A tale of three pandemics: Shining a light on a hidden problem

Surgeon. 2021 Jun 21:S1479-666X(21)00090-1. doi: 10.1016/j.surge.2021.04.005. Online ahead of print.


An “epidemic” is an event in which a disease, infectious or non-infectious, is actively spreading within a population and designated area. The term “pandemic” is defined as “an epidemic occurring worldwide, or over a very wide area, crossing international boundaries and usually affecting a large number of people”. The global response to the COVID-19 pandemic has not been seen since the outbreak of Human Immunodeficiency Virus in the early eighties. But there is another unseen pandemic running alongside the current COVID-19 pandemic, which affects a vast number of people, crossing international boundaries and occurring in every single country worldwide. The pandemic of traumatic injuries. Traumatic injuries account for 11% of the current Global Burden of Disease, resulting in nearly 5 million deaths annually and is the third-leading cause of death worldwide. For every trauma-related death, it is estimated that up to 50 people sustain permanent or temporary disabilities. Furthermore, traumatic injuries occur at disproportionately higher rates in low- and middle-income countries, with approximately 90% of injuries and more than 90% of global deaths from injury occurring these countries. Injuries are increasing worldwide, crossing international boundaries and affecting a large number of people, in the same manner Human Immunodeficiency Virus did in the 1980’s and COVID-19 is today. The tremendous global effort to tackle the COVID-19 and Human Immunodeficiency Virus pandemics has occurred whilst ignoring the comparable pandemic of injury. Without change and future engagement with policy makers and international donors this disparity is likely to continue.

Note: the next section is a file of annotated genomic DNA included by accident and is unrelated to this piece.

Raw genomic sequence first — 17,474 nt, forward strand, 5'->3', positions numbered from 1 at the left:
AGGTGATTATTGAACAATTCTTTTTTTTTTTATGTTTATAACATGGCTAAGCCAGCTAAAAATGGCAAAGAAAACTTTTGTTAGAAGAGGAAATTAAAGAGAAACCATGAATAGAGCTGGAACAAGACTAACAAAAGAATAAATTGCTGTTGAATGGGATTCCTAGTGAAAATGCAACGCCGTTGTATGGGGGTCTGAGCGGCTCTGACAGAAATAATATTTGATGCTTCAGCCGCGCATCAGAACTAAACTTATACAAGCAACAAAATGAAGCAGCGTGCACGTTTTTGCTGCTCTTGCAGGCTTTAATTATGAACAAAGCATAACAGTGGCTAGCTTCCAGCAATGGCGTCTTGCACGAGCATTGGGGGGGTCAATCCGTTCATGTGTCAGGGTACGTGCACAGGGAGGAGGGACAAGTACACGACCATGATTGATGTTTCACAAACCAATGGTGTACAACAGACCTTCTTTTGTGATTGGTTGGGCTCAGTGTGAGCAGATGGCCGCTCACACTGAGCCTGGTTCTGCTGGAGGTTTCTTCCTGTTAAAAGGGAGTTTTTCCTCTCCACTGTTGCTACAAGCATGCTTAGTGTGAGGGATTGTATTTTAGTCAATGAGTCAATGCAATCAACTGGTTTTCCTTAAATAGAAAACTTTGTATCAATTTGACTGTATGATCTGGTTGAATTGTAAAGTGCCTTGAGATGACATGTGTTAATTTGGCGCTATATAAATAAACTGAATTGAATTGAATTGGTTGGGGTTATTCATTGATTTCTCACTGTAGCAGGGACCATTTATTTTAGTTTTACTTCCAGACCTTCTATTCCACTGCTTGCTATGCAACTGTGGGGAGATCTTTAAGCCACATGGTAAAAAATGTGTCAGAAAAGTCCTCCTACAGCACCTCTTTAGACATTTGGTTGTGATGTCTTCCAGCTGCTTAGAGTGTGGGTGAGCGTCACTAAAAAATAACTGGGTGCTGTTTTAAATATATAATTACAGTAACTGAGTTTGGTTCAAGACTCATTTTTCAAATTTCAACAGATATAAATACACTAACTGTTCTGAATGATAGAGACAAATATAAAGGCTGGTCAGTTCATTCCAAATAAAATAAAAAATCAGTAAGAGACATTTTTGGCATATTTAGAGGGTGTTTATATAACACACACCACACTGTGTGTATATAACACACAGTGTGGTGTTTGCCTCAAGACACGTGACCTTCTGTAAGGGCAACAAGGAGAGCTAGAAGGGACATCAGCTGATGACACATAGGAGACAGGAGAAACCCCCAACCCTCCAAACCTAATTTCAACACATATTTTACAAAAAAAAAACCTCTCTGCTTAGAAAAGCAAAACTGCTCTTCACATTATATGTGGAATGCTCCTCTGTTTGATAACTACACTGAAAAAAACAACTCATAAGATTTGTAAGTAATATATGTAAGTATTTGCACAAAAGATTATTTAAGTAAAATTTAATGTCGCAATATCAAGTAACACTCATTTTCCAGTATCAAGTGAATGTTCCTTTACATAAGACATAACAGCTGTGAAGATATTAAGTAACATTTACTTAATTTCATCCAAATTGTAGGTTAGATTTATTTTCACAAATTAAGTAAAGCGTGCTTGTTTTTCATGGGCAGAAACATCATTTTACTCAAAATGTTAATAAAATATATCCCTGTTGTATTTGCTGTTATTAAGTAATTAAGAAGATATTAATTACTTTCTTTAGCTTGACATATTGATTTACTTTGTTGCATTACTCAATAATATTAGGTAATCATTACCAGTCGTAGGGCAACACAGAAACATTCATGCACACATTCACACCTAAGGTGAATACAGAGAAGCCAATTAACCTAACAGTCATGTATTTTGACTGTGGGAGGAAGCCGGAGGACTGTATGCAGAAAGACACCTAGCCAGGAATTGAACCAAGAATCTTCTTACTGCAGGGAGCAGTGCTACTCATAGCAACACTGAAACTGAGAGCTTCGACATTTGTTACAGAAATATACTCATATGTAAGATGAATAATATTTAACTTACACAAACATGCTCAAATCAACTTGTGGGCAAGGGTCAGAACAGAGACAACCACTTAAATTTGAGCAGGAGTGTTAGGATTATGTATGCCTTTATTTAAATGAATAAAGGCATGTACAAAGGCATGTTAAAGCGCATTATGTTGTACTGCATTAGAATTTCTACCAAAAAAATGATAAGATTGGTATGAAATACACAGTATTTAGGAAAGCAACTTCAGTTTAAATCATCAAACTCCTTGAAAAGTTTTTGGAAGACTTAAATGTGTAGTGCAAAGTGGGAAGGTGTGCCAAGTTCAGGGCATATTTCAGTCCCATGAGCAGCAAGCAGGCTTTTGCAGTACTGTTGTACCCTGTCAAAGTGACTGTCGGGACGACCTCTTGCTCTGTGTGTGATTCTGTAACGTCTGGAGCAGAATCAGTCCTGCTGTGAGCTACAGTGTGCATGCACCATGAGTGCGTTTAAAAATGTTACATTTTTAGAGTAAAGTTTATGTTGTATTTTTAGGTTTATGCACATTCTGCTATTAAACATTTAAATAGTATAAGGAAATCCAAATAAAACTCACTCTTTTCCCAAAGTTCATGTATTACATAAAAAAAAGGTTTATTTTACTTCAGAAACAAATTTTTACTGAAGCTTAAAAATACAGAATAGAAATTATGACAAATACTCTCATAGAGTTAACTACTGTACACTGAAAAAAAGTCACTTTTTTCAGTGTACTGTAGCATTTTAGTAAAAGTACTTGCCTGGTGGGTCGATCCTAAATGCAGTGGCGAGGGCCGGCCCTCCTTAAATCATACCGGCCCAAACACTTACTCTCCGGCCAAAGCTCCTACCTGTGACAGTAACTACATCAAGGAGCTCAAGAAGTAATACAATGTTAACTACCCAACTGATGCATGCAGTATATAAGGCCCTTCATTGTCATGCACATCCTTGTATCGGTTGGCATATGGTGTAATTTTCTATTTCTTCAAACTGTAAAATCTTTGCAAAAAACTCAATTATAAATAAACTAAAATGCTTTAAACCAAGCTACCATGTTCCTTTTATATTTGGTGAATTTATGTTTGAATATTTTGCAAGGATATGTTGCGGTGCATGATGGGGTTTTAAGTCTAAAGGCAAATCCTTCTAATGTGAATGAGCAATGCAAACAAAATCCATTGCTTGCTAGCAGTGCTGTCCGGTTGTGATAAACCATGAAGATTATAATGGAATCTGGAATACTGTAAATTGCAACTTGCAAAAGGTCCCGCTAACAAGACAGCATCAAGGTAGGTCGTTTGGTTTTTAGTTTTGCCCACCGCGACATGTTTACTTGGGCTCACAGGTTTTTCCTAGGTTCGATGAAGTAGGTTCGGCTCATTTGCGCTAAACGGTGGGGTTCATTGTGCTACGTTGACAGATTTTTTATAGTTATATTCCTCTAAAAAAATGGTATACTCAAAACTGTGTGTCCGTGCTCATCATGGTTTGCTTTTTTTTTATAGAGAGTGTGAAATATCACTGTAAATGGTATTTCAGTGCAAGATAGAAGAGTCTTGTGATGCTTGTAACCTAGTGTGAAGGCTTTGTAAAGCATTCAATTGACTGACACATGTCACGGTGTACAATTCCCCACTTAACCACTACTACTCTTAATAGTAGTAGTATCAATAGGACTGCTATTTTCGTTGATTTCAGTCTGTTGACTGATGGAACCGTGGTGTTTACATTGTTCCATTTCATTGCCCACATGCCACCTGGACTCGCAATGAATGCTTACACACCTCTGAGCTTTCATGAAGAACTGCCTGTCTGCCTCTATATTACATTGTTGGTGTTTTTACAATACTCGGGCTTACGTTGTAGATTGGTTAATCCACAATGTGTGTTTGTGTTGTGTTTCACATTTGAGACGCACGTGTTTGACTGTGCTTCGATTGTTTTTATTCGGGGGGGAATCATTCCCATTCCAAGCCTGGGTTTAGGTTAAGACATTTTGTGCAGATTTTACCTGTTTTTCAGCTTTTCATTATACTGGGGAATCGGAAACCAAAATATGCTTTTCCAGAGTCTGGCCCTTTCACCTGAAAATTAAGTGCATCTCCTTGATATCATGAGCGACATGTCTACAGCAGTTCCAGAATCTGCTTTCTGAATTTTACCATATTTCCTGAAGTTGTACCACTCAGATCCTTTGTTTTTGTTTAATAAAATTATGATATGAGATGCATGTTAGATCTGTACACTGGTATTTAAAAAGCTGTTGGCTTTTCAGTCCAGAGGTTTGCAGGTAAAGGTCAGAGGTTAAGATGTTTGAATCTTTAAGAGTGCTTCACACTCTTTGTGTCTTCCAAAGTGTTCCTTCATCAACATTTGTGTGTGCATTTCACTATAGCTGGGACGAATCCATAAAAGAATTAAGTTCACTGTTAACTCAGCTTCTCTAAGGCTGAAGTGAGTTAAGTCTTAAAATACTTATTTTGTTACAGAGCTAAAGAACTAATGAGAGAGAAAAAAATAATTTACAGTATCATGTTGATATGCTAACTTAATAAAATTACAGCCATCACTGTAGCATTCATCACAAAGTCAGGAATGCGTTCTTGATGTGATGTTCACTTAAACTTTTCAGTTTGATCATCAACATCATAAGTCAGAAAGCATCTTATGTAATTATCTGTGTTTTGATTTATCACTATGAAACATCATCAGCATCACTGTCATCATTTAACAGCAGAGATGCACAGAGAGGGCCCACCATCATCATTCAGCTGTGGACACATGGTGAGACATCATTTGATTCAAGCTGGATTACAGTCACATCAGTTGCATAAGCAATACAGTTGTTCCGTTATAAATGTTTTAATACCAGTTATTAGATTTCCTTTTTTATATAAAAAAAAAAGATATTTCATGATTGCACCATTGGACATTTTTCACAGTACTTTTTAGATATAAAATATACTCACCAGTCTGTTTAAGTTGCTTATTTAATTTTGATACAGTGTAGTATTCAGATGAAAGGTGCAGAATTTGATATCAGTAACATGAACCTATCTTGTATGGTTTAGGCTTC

PMID:34167911 | DOI:10.1016/j.surge.2021.04.005